"That truth should be silent I had almost forgot"--Enobarbus in ANTONY AND CLEOPATRA, back in Rome after having been too long in Egypt.---------
Melville's PIERRE, Book 4, chapter 5: "Something ever comes of all persistent inquiry; we are not so continually curious for nothing."
Thursday, July 5, 2018
Bob Cuddy in the SLO NEW TIMES today quotes "Your Boy is Barefoot."
What a delight to see a great (semi-retired) journalist quote Melville's THE CONFIDENCE-MAN!
From a text of THE CONFIDENCE-MAN on the Internet. Not proofed against 1857.
bless your goodness, friend Orchis,' replied the candle-maker, 'but don't take
it illy if I call to mind the word of my uncle, the blacksmith, who, when a
loan was offered him, declined it, saying: "To ply my own hammer, light
though it be, I think best, rather than piece it out heavier by welding to it a
bit off a neighbor's hammer, though that may have some weight to spare;
otherwise, were the borrowed bit suddenly wanted again, it might not split off
at the welding, but too much to one side or the other."'
friend China Aster, don't be so honest; your boy is barefoot. Besides, a rich
man lose by a poor man? Or a friend be the worse by a friend? China Aster, I am
afraid that, in leaning over into your vats here, this, morning, you have
spilled out your wisdom. Hush! I won't hear any more. Where's your desk? Oh,
here.' With that, Orchis dashed off a check on his bank, and off-handedly
presenting it, said: 'There, friend China Aster, is your one thousand dollars;
when you make it ten thousand, as you soon enough will (for experience, the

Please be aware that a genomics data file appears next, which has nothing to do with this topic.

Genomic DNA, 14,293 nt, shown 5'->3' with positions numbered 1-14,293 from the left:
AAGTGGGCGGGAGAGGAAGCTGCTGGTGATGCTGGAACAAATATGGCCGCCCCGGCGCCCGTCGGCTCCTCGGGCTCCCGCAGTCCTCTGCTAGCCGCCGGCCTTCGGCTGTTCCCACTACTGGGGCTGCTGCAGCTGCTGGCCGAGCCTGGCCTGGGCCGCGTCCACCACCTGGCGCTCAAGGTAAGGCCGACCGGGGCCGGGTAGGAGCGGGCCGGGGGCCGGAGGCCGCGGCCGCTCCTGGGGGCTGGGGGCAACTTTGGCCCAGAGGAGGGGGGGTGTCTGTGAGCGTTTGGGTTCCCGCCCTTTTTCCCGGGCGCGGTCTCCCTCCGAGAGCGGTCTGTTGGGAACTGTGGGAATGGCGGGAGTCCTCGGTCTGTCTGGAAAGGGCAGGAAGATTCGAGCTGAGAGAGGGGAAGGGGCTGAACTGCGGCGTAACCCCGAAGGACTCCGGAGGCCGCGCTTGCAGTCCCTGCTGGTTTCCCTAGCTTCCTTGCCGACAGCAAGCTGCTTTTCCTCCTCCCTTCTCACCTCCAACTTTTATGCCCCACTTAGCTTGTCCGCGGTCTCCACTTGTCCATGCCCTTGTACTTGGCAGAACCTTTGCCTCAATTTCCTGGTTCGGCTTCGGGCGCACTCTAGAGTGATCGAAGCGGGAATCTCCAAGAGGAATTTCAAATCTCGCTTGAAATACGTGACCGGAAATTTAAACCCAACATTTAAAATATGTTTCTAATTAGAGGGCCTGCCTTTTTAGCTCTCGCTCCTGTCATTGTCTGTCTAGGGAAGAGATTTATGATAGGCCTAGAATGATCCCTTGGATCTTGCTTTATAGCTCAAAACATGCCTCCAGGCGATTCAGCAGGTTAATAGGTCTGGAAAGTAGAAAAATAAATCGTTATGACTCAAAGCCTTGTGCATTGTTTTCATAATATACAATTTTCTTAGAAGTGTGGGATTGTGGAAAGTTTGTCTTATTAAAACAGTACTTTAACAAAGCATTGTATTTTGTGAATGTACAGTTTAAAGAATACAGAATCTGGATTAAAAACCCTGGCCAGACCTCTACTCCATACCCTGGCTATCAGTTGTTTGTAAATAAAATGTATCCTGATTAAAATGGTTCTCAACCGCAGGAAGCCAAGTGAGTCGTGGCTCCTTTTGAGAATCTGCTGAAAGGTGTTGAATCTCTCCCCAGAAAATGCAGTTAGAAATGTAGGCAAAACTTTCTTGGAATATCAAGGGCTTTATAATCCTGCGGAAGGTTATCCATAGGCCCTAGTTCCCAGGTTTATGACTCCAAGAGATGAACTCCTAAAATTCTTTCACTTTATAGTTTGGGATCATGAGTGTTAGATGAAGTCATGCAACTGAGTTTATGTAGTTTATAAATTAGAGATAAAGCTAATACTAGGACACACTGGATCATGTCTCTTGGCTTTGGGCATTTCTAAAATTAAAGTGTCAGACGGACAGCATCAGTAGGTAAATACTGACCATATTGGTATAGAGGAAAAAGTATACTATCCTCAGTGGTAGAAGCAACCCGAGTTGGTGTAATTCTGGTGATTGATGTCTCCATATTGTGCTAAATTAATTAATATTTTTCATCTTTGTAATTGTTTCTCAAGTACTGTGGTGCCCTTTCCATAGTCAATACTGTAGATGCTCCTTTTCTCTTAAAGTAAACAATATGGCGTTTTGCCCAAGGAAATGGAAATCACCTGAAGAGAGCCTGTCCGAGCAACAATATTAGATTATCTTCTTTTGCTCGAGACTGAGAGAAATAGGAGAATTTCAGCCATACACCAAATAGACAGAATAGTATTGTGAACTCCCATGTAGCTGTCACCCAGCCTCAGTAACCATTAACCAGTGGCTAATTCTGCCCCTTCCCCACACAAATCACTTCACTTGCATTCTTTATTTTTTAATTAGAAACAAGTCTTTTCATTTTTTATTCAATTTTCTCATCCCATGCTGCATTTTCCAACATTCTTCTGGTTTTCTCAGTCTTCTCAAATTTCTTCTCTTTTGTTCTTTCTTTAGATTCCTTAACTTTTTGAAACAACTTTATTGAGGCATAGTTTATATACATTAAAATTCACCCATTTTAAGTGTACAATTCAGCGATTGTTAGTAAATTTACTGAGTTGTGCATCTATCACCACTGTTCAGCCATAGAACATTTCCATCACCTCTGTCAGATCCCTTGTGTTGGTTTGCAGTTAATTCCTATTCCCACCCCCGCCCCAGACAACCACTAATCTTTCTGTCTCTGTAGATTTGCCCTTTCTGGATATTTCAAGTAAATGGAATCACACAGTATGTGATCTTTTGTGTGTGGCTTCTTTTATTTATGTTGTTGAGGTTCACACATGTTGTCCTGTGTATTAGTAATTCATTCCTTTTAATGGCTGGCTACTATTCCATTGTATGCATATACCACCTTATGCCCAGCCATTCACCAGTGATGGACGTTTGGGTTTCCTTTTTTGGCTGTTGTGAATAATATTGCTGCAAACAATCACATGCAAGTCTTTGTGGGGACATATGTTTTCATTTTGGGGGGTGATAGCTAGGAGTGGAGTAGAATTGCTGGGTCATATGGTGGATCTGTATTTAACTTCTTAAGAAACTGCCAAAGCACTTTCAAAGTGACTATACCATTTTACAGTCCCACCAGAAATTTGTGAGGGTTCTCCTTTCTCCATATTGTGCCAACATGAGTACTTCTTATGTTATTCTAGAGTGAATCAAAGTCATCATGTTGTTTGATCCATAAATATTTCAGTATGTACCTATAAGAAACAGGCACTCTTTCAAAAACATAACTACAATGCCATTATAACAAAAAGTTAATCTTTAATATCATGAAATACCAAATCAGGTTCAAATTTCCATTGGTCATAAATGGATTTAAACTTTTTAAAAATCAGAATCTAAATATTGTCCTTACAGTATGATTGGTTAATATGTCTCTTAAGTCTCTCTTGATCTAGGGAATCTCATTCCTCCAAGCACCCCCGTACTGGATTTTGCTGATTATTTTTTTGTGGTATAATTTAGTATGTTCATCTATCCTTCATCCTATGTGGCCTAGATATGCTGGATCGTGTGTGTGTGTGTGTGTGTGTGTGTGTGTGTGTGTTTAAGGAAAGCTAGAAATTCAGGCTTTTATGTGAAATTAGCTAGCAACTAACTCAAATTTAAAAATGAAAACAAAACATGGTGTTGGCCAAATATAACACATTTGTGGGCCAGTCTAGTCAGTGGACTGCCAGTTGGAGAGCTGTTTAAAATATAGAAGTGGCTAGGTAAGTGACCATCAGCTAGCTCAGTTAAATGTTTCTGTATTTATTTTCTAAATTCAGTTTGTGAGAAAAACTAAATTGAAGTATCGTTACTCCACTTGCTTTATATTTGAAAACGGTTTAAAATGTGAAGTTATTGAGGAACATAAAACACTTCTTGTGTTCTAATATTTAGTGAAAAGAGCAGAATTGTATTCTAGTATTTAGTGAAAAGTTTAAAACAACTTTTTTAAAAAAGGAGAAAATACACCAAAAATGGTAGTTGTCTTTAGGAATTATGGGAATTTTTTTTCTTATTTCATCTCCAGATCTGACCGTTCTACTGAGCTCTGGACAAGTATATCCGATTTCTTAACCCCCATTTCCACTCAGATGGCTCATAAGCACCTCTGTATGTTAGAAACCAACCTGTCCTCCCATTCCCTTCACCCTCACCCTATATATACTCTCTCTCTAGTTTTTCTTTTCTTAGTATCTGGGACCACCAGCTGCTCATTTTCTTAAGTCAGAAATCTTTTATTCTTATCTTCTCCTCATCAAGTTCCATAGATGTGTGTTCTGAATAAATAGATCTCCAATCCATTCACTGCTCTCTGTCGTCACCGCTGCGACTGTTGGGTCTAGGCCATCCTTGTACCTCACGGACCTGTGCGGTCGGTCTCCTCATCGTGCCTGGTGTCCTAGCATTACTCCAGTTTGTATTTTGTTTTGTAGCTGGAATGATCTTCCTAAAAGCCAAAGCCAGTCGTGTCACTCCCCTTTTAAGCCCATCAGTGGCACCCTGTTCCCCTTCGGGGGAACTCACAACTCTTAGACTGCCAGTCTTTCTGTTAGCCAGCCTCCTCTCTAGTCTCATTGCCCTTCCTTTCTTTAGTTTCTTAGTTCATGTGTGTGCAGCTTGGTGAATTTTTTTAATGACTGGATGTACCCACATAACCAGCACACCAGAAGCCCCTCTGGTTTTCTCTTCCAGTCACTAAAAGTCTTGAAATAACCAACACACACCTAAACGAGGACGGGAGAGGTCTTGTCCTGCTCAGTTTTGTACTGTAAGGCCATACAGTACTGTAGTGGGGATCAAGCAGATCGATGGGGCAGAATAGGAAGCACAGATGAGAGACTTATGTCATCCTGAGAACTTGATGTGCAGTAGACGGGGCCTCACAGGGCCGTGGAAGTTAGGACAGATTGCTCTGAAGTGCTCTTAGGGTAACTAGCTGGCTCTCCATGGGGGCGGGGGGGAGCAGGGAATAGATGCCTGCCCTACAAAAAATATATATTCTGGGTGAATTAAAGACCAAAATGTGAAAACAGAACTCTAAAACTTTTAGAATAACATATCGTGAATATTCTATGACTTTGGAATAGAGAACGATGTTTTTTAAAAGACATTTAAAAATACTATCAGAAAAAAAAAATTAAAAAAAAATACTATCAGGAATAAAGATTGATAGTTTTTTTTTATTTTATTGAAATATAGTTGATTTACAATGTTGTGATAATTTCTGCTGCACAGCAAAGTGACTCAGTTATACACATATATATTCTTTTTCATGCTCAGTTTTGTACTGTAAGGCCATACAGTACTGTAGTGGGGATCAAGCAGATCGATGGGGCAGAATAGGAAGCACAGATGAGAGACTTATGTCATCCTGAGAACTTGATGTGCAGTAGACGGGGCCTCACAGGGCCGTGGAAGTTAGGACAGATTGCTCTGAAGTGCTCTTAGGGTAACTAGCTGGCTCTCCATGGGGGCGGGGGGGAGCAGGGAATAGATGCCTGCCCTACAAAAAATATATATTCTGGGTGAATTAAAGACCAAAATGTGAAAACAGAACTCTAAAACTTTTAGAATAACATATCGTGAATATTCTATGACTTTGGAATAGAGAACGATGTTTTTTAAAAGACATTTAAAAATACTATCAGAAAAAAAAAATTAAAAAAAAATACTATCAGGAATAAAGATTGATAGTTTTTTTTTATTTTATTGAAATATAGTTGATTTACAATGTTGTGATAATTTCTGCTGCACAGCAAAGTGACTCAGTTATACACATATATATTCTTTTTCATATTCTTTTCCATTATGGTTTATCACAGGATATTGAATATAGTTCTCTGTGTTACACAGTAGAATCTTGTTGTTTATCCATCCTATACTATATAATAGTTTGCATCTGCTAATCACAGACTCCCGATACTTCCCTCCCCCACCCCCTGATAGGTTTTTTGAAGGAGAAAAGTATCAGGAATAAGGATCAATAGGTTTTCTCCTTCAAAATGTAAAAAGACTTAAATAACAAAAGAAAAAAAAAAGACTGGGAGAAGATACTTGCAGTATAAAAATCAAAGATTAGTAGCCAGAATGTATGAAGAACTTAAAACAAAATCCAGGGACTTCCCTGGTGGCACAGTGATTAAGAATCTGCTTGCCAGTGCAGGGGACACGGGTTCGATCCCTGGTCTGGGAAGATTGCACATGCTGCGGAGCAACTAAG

only true knowledge, teaches me that, for every one, good luck is in store),
then, China Aster, why, then you can return me the money or not, just as you
please. But, in any event, give yourself no concern, for I shall never demand
as kind heaven will so have it that to a hungry man bread is a great
temptation, and, therefore, he is not too harshly to be blamed, if, when freely
offered, he take it, even though it be uncertain whether he shall ever be able
to reciprocate; so, to a poor man, proffered money is equally enticing, and the
worst that can be said of him, if he accept it, is just what can be said in the
other case of the hungry man. In short, the poor candle-maker's scrupulous
morality succumbed to his unscrupulous necessity, as is now and then apt to be
the case. He took the check, and was about carefully putting it away for the
present, when Orchis, switching about again with his gold-headed cane, said:
'By-the-way, China Aster, it don't mean anything, but suppose you make a little
memorandum of this; won't do any harm, you know.' So China Aster gave Orchis
his note for one thousand dollars on demand. Orchis took it, and looked at it a
moment, 'Pooh, I told you, friend China Aster, I wasn't going ever to make any demand.' Then tearing up the note, and
switching away again at the candle-boxes, said, carelessly; 'Put it at four
years.' So China Aster gave Orchis his note for one thousand dollars at four
years. 'You see I'll never trouble you about this,' said Orchis, slipping it in
his pocket-book, 'give yourself no further thought, friend China Aster, than
how best to invest your money. And don't forget my hint about spermaceti. Go
into that, and I'll buy all my light of you,' with which encouraging words, he,
with wonted, rattling kindness, took leave.